Next year, the team will work with five departments at the medical center to pilot the prototype.
Once it’s viable, the product goes to the Innovation Lab for review and analysis. Does it work? Is it helpful? If so, the lab will show it to investors who can complete the build.
“We want to move as rapidly as possible to evaluate feasible ideas, then take them to investors,” says Corinne DePue, the lab’s director of organizational development and transformation. “If we're going to fail, let's fail fast and move to the next project. And if we succeed, let's move as quickly as we can to develop products everyone in clinical medicine can truly use.”
The Innovation Lab is currently supporting five projects, including Maniker’s.
“Interdisciplinary collaboration is the best way to advance medicine," says Homma. “And Columbia’s Clinical Innovation Lab is the hub where we can capitalize on the University’s intellectual prowess to make a difference for our patients.”
|Request for Proposals. The Innovation Lab seeks people in health care who have an idea—within the framework of patient care—but don’t know where to start. They’re also seeking anyone with expertise in developing products that advance clinical medicine. Submit your idea.|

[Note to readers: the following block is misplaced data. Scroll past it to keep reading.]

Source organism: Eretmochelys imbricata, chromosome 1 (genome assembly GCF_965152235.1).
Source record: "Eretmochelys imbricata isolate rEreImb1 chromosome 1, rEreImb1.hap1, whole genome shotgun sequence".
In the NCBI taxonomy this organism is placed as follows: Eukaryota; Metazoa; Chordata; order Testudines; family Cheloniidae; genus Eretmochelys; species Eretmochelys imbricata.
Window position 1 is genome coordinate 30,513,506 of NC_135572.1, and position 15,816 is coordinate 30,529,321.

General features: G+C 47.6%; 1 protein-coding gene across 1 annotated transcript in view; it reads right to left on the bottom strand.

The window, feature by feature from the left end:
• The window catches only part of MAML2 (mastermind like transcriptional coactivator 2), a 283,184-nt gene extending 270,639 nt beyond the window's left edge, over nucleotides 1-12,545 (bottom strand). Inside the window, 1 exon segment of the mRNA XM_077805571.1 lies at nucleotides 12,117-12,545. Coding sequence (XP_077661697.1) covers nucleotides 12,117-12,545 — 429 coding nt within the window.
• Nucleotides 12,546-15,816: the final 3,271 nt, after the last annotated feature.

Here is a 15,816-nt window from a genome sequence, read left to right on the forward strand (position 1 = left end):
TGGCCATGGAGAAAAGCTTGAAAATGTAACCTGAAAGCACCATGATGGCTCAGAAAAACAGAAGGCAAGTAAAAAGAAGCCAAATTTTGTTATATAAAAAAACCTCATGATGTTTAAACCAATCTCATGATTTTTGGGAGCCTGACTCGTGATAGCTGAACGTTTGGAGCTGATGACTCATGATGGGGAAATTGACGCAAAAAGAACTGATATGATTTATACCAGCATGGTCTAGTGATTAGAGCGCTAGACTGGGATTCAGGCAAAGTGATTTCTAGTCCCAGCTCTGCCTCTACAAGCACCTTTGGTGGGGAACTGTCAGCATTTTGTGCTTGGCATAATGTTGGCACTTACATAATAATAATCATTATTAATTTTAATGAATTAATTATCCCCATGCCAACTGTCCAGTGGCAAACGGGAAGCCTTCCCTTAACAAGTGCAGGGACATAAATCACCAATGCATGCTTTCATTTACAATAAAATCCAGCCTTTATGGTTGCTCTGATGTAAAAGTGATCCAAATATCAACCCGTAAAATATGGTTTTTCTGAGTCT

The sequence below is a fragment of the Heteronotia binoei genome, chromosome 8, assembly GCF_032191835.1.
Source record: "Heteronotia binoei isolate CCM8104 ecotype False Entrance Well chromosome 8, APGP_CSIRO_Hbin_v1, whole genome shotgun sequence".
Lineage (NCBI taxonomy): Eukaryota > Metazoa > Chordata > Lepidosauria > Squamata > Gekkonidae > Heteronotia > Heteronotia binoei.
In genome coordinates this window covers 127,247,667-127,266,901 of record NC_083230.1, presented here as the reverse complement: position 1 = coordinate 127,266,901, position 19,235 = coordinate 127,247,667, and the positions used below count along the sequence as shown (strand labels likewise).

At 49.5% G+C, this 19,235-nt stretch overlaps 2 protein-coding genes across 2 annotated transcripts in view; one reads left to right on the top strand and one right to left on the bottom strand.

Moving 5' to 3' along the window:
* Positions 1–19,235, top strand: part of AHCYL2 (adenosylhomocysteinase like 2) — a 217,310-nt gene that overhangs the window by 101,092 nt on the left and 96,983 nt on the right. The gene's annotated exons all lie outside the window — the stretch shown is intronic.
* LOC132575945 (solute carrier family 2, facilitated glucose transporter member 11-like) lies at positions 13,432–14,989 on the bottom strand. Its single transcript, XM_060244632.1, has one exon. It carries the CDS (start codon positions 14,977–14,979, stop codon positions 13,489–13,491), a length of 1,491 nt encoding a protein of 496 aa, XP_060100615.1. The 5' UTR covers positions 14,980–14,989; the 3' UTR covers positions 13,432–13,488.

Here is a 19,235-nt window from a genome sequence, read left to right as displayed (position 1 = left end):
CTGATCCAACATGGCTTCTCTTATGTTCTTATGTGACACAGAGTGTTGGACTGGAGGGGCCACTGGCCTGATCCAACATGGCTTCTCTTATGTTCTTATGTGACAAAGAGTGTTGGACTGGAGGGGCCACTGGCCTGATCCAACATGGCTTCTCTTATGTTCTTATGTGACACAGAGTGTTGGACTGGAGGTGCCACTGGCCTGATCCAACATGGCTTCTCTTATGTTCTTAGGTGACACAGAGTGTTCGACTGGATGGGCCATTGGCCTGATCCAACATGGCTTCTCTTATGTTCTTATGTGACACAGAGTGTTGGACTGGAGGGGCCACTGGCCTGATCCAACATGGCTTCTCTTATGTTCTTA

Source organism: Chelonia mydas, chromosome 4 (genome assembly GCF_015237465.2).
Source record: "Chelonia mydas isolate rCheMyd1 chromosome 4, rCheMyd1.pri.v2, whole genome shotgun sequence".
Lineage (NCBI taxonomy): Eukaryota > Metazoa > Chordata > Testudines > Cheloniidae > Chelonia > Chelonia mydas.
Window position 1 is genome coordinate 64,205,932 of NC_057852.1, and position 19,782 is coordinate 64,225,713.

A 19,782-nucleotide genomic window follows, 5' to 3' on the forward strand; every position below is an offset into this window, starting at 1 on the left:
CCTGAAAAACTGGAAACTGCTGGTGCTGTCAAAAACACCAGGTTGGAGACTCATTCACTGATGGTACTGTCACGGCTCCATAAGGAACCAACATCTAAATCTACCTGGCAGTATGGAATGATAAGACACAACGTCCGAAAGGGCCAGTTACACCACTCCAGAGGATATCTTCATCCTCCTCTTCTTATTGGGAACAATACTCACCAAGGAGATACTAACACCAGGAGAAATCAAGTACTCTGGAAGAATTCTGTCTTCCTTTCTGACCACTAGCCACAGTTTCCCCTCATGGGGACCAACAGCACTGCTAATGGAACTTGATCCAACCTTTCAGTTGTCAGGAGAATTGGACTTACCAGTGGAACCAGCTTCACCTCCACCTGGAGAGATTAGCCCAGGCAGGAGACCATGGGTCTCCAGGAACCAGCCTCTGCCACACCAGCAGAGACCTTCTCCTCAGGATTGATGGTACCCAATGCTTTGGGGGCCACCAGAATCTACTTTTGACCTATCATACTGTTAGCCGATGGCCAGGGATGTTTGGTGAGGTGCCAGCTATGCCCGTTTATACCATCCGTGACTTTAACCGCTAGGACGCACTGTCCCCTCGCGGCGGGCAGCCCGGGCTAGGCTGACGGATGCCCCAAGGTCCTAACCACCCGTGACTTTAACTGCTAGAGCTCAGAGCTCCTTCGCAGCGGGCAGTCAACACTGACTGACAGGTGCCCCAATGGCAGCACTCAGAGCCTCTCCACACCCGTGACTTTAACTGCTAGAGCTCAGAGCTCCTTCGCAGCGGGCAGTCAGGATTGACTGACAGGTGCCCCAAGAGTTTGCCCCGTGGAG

Shunichi Homma, MD, is the Margaret Milliken Hatch Professor of Medicine, deputy chief of the Division of Cardiology, and director of noninvasive cardiac imaging at Columbia University Vagelos College of Physicians and Surgeons. He also is the chief medical officer at ColumbiaDoctors.
Timothy Crimmins, MD, is associate professor of medicine and medical director of the Non-Invasive Vascular Medicine Lab at Columbia University Vagelos College of Physicians and Surgeons.
Robert Maniker, MD, MSc, is associate professor of anesthesiology and director of the Acute Pain Service at Columbia University Vagelos College of Physicians and Surgeons.
David Kessler, MD, MSc, is associate professor of pediatrics (in emergency medicine) at Columbia University Vagelos College of Physicians and Surgeons.